Update (8:20 PM): Give me treatment where I am, says Chelsea Manning
In an emailed statement provided to Common Dreams by Chelsea Manning via the Chelsea Manning Support Network, Manning said the following in response to the latest developments concerning his request to receive hormone therapy treatment while incarcerated at Ft. Leavenworth Prison:
"I wish to clarify that my request for a treatment plan did not involve any request to be transferred. At the beginning of 2014, the U.S. Disciplinary Barracks at Fort Leavenworth, KS and the Army Corrections Command were ready to approve and implement a treatment plan that at least conservatively met the standards set forth by the World Professional Association for Transgender Health. I was content with this plan. Based on these facts I don't understand why the Office of the Secretary of Defense would feel the need to punt this issue by transferring me."
Update (1:54 pm): Manning's lawyer responds to AP reporting; Calls military's refusal to provide treatment "flat-out transphobia"
In response to the AP reporting (see below), Chelsea Manning's attorney, David E. Coombs, released a statement (pdf) on Wednesday, which read in part:
The Pentagon’s strategic leak of this story to the media is a transparent attempt to pressure Chelsea into dropping her request for needed treatment under the artificial guise of concern for her medical needs. It is common knowledge that the federal prison system cannot guarantee the safety and security of Chelsea in the way that the military prison system can. Accordingly, Chelsea would face the “choice” between receiving necessary medical treatment but potentially jeopardizing her personal safety, or not receiving necessary medical treatment but ensuring her personal safety. The Pentagon’s leak is intended to strong-arm Chelsea into backing down in her requests for medical treatment, ironically using the same method (leaking information) that sent Chelsea to prison for 35 years.
The military’s refusal to provide necessary medical treatment to Chelsea is flat- out transphobia. Rather than deal with the reality that transgender persons are currently serving in the military, the military would seek to pawn off any responsibility for these individuals to other entities. Chelsea is seeking a medical treatment plan that would provide her with hormone replacement therapy (HRT). There is absolutely no reason that the Fort Leavenworth facility could not provide HRT to Chelsea, other than a self- imposed and regressive policy that is based on archaic views of transgender persons as sexual deviants. The Pentagon may attempt to invoke oft-repeated military catchphrases to justify its policy of not providing HRT to Chelsea. For instance, it may state that providing HRT would be “contrary to good order and discipline” or would somehow interfere with “the needs of the service” or “the mission.” Any such statements are pure rhetoric used by the Pentagon to perpetuate a backward policy that federal courts have already determined amounts to cruel and unusual punishment.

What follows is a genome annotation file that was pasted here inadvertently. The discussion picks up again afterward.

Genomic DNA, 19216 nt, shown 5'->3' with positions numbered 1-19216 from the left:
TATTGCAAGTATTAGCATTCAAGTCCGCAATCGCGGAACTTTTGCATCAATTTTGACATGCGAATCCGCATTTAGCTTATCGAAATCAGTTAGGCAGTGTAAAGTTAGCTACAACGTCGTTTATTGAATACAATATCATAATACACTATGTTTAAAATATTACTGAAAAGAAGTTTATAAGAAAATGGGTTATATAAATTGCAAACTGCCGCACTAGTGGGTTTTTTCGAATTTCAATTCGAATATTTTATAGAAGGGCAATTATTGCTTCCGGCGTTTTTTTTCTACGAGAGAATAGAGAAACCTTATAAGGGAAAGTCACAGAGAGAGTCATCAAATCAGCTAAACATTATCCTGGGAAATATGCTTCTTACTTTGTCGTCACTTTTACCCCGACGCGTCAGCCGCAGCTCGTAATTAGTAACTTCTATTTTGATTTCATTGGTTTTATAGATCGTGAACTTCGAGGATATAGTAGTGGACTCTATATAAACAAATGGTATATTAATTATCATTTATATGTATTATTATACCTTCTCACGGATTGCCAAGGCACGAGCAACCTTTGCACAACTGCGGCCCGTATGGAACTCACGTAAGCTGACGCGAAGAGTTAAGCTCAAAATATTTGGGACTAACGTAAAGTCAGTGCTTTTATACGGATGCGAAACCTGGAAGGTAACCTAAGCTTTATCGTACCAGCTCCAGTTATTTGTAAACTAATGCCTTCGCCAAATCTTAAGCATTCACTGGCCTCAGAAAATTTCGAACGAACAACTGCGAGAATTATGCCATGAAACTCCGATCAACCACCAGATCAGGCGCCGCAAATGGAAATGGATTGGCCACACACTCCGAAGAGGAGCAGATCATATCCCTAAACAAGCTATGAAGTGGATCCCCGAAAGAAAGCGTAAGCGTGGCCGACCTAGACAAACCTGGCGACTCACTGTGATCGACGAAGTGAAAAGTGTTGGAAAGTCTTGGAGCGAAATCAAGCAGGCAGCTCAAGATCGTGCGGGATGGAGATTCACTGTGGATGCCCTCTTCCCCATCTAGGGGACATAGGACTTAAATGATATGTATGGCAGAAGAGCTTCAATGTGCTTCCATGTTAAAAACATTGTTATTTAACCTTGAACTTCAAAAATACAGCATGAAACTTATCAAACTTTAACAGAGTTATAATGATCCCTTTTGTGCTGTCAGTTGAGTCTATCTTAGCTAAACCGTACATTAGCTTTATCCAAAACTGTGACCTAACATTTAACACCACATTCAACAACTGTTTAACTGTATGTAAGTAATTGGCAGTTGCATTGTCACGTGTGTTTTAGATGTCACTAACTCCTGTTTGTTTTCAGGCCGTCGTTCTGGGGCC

U.S. Secretary of Defense Chuck Hagel, according to reports, has approved a plan to transfer Chelsea Manning, the celebrated whistleblower and former Army intelligence officer who leaked hundreds of thousands of documents to Wikileaks, from a military prison where she is now serving sentence to a civilian prison.
The idea of transfer, which has been approved but not finalized, would allow Manning to receive the hormone therapy she has requested in order to help complete her desire to live as a woman. As a military facility, Ft. Leavenworth Prison, where Manning is currently incarcerated does not provide such treatment, but federal prisons do.
According to the Associated Press:
[Manning's ] request was the first ever made by a transgender military inmate and set up a dilemma for the Defense Department: How to treat a soldier for a diagnosed disorder without violating long-standing military policy. Transgender people are not allowed to serve in the U.S. military and the Defense Department does not provide such treatment, but Manning can’t be discharged from the service while serving her 35-year prison sentence.
Some officials have said privately that keeping the soldier in a military prison and unable to have treatment could amount to cruel and unusual punishment.
Defense Secretary Chuck Hagel last month gave the Army approval to try to work out a transfer plan with the Federal Bureau of Prisons, which does provide such treatment, two Pentagon officials said on condition of anonymity because they were not authorized to speak on the record.
“No decision to transfer Pvt. Manning to a civilian detention facility has been made, and any such decision will, of course, properly balance the soldier’s medical needs with our obligation to ensure Pvt. Manning remains behind bars,” Pentagon press secretary Rear Adm. John Kirby said.
The two agencies are just starting discussions about prospects for a transfer, the two officials said.